What is it?

We will use the project to demo both the H09R00 Hexabitz solid state relay (SSR) module and the concept of building relatively large arrays and the way they can be automatically configured and controlled without writing code. 12 SSR modules are assembled in the first configuration and then the array is reconfigured into a different shape with only 10 SSRs. To make the system stand-alone, we also added a single 3.3V / 1A DC-DC module (H03R00) to power the modules themselves from a wall AC-DC adapter.

After the array is assembled, we demo a cool Command in Hexabitz CLIs: It is the automatic array exploration that allows modules to discover their neighbors and form their connections and routing table without you writing any code. After the array topology is explored and saved to non-volatile (MCU FLash) memory, the array can be used for its intended application. We show you single-cast, multi-cast and broadcast Commands that control only a single relay, a group or relays or all of them.

In the project logs, we test a smaller array of three SSRs and a single DC-DC module with a bunch of momentary tactile switches. We connect various AC loads to the relays: 120V AC LED lamps, an AC duct fan and an AC synchronous motor (usually used in microwaves!). Using the tactile switches we control these relays and their loads by toggling them ON / OFF or using the timeout functionality. We also show module PWM functionality modulating the relay and generating a variable RMS voltage.


Estimated hardware build time: 5-10 minutes 

Estimated software development time: 5 minutes

Building And Configuring Arrays

First start assembling the relay modules in your preferred configuration. We chose this beautiful shape that fits 12 modules with all the green connectors (relay switch) on the outside perimeter. Add the H03R00 module is you are planning a stand-lone system. If not, you can power directly from your USB-UART cable!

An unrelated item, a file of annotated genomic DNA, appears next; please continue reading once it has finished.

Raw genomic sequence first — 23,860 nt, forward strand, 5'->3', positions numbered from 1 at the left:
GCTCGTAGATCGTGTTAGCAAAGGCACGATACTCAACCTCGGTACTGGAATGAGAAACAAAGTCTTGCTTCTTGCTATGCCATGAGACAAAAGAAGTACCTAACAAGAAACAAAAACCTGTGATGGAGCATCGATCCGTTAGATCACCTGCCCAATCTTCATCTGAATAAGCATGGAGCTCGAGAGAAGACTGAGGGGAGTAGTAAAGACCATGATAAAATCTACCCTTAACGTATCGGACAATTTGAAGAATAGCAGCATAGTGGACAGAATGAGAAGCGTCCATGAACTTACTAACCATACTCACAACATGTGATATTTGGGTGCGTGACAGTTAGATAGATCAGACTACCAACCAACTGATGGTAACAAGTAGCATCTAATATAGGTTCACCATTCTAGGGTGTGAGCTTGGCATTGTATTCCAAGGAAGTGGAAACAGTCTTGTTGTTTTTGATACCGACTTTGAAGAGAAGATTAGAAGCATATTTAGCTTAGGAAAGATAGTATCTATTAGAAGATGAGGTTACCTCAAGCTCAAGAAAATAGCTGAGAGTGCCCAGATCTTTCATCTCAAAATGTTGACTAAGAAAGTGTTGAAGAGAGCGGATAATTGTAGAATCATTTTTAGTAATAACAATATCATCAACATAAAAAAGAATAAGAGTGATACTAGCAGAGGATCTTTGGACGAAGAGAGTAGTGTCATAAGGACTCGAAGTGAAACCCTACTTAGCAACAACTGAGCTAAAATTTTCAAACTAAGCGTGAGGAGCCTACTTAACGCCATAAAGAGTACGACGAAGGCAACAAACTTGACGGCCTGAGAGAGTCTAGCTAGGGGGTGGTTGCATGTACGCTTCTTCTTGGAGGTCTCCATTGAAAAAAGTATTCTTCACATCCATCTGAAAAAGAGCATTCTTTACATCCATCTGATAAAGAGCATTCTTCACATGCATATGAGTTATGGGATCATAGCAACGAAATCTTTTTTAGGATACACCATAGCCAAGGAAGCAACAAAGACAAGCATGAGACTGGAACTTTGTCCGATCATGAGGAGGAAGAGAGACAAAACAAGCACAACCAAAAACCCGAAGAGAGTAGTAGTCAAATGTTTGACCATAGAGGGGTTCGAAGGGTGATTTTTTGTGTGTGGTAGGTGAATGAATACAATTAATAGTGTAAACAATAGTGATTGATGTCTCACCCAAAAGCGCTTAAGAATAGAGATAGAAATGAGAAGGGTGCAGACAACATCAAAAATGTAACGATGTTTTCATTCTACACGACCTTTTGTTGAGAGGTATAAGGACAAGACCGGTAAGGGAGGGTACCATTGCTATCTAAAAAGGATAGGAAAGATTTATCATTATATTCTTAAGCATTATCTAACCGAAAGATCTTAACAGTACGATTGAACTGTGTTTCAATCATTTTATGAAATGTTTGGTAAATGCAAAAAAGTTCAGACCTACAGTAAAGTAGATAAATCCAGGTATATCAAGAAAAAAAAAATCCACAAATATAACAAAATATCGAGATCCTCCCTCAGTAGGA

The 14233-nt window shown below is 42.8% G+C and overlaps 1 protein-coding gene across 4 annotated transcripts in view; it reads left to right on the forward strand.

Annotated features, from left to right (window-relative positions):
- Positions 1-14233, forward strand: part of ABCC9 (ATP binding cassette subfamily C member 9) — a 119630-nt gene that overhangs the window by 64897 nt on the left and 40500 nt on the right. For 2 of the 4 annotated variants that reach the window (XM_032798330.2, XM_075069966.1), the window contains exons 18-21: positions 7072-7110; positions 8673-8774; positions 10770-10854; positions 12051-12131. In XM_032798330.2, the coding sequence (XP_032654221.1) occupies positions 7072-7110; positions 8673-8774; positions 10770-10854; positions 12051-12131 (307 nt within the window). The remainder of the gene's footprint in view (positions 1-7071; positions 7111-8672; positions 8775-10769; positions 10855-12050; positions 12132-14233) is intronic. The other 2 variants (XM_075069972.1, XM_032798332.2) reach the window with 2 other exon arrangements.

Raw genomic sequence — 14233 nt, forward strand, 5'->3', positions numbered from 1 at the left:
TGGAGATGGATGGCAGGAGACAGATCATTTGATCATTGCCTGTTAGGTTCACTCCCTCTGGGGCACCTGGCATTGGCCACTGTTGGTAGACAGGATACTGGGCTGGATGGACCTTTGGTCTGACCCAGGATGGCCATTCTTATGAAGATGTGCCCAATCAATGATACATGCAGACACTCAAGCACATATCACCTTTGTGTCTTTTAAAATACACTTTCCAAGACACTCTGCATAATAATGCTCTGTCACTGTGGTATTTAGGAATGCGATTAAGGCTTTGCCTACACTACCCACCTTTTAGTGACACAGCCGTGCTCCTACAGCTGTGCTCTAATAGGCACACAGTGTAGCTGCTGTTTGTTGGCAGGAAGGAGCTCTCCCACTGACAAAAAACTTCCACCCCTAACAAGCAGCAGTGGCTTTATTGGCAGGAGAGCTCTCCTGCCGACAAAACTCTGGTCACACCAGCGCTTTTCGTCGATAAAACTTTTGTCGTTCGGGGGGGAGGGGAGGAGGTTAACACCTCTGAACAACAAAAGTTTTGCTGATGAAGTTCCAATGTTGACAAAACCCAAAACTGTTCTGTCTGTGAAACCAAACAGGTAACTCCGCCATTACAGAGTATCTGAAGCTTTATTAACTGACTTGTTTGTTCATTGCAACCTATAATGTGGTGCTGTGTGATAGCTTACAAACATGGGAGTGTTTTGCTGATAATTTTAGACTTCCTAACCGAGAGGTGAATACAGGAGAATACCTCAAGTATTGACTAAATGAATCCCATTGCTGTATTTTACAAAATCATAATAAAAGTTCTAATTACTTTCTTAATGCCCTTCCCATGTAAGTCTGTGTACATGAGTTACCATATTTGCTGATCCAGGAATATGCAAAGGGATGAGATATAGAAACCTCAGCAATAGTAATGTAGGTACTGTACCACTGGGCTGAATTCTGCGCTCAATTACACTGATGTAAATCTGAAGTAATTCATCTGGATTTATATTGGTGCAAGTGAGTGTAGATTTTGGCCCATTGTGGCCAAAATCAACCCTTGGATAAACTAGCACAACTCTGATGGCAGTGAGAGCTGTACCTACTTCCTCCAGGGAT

Connect to one of the modules and run the CLI. We used the lovely modified Kelvin clamp to connect to the module array port! Once you call the explore command, module LEDs start dancing performing the complicated algorithm of finding neighbors, swapping ports, communicating their states and building the routing table. Once succeeded, the array topology and relevant information are stored to each module's MCU Flash so that whenever you power up again, all modules know their location and connections in the array.

After that you can test everything works well with a broadcast command all.toggle. The yellow LEDs mean the relay output is turned ON, i.e., closed. The command was broadcasted to all connected modules and they toggled their output state from OFF to ON.

Modules can be grouped and given a name or alias as well. Commands can then be targeted only to the group members. Grouped module don't have to be adjacent or of the same type. You can for example, group all LEDs together and all relays together. Or you can group the relays driving the heaters in a group called heaters and the ones driving fans in a group called fans regardless of their physical location in the array. All you need then to control heaters and fans is to call them by name:

group heaters #1 #4 #5
group fans #2 #8

Or split the relays into groups based on their load location: south room, north room etc.

Can't decide what to build? Get twice the fun by disassembling the array and going into same process again for a completely different shape (and even quantity)! Before you disassemble the old array, make sure to erase the old topology from module non-volatile memory by executing the command:

default array

An here is your new board minutes later :)

Check the entire process in this video:

Next, we will test H09R00 module relay functionality in the upcoming project logs.